Was I too harsh on: Computer games?

A couple of weeks ago I wrote a post about how the use of apps can eat into our quality time with our kids and whilst I stand by what I said wholeheartedly I’ve had a few comments about how positive these kinds of games can be for children. First off there’s the video above which was sent to me by a friend whose job relies on the games industry (he specifically works on providing independent games companies with more affordable production software). OK, I’ve established that he has a vested interest in defending computer games (just as I’ll happily admit to a vested interest in toys and traditional games), but I see his point entirely. I won’t go through all the details of what can be positive about sharing the gaming experience with your child, the video above does a thorough job of that itself, however I will admit that I downplayed the bonding potential of a computer game.

New teenage mutant ninja turtlesOne of the main reasons for this is pretty simple; back when I played computer games my parents had basically no experience of using these kinds of systems. My dad had a good crack at it (as many dads of the 80s and 90s did, why wouldn’t you?) but there wasn’t an established ‘gamers culture’ at that point, at least nothing comparable to what exists today. As I explained in my post last week about the bonding potential offered by companies that re-sell us our childhood (as I put it) those of us who are parents now are in a position of advantage compared to our own parents. We are familiar with the ways of sci-fi/superhero cartoons, we understand (if not belong) to ‘gamers culture’ not to mention countless other innovations which we witnessed the birth of that are an engrained part of everyday life now. Most technology doesn’t look as ‘new-fangled’ to us as it might have to our parents and as a result we can, of course, enjoy a more shared experience with our children when it comes to their gaming.

time with kids playing board gamesThe next criticism I received worried me; someone pointed out that what I had  said in ‘Quality Time‘ (and in the ‘Strathallan Times’ article it spawned) could be seen as offensive to parents of children with autism who use apps to engage with their children and to help them develop. Believe me, it was not my intention to include parents in this unique situation in my criticisms of the use of apps to keep kids occupied. When it comes to interacting with a child who sits on the autistic spectrum you should grasp any progress you make. If you need to use a tablet/phone/computer to do that then do it, in those early years anything you can do to connect with your child and motivate them to interact should be encouraged. I apologise if what I said neglected to acknowledge this.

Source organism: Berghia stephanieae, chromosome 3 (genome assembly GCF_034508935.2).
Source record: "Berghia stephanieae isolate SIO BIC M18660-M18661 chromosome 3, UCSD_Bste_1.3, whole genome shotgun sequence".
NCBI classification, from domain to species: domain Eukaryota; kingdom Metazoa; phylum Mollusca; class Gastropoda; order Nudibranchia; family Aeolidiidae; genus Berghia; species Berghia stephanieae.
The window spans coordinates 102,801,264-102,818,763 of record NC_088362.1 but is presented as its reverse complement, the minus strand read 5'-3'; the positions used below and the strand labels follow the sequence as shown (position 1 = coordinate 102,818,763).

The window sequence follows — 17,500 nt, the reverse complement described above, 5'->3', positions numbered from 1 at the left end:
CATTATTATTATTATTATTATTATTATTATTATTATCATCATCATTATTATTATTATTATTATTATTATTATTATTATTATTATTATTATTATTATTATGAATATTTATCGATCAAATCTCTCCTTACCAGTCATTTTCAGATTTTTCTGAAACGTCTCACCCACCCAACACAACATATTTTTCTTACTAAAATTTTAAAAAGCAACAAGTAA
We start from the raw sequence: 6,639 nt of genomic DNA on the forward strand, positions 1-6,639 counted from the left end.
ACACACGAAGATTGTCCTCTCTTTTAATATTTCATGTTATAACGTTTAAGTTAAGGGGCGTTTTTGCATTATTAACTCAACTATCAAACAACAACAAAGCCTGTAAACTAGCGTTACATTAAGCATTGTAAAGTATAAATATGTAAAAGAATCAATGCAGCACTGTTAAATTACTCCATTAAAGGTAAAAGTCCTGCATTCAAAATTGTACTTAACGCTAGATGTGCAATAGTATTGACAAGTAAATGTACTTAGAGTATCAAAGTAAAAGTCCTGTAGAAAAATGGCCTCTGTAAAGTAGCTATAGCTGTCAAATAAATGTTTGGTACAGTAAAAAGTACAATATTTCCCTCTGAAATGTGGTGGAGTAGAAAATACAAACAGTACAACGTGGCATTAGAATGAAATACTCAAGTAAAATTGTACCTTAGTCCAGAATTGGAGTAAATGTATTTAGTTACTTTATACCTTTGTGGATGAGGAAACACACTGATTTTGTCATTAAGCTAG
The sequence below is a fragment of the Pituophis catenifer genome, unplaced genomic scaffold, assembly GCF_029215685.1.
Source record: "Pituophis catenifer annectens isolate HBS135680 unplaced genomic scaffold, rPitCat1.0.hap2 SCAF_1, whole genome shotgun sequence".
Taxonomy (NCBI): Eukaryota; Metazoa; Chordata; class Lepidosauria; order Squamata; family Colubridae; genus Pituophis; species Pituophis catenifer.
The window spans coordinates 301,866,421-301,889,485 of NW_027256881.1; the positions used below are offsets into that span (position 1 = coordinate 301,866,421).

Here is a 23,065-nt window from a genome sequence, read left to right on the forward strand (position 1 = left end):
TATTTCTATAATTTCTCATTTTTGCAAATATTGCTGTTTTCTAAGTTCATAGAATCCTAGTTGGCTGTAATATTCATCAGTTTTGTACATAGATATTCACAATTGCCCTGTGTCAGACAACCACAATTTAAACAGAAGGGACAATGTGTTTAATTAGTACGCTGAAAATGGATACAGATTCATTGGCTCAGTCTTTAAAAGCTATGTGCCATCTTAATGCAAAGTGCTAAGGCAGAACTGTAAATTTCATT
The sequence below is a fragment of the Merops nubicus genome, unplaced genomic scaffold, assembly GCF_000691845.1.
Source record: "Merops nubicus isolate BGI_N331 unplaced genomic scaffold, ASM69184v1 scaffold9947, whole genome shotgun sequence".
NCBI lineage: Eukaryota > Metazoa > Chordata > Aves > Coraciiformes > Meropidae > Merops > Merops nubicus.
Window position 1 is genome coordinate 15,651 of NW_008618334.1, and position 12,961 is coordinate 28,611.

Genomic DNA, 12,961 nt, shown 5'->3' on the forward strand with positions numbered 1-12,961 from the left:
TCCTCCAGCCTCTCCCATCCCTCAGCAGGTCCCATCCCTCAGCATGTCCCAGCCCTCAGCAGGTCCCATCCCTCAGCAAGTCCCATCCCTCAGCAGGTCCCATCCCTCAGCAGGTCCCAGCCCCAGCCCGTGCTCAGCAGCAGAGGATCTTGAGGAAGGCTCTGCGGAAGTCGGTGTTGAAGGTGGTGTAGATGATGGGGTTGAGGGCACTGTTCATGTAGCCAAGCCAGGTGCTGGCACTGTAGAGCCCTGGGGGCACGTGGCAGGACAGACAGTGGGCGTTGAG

Melissa and Doug Backyard Explorer dress up set costume

Melissa and Doug Backyard Explorer dress up set available from Fun Junction (£19.99)

With these two criticisms under my belt I should perhaps feel sheepish but I do feel justified in what I said. There are of course many positive things that can be gained from gaming, however I don’t think this should be at the expense of exposing your child to non-electronic forms of entertainment. There’s a wealth of possibilities for teaching your child about the world and among these are a vast selection of activities which can help your child develop a unique understanding of who they are as individuals. Computer games contribute one element to this but there are board games, books, music, sport, crafts, arts activities and more ‘outside the box’ activities like archaeology or entomology which children could easily participate in. Computer games and apps are great but it’s our job as parents to show our children the great variety of entertainment which the world has to offer them.

Was I too harsh on computer games in my previous post? I don’t think I was, I neglected to mention a couple of positive aspects but my problem with games and apps still stands: I still think there’s a standing danger of them being over-used as ways to keep a child occupied. Do you think I’ve been overly critical about computer games? What are your own experiences of children and computer games? Should we go so far as to force our children to try a new activity ‘for their own good’? As always thank you for reading and I look forward to hearing what you have to say, Cheers, John

P.S. This is the first of my ‘Was I too harsh on…’ posts, please let me know if you have read any posts here that you thought of as ‘too harsh’ and I’ll put together a reply.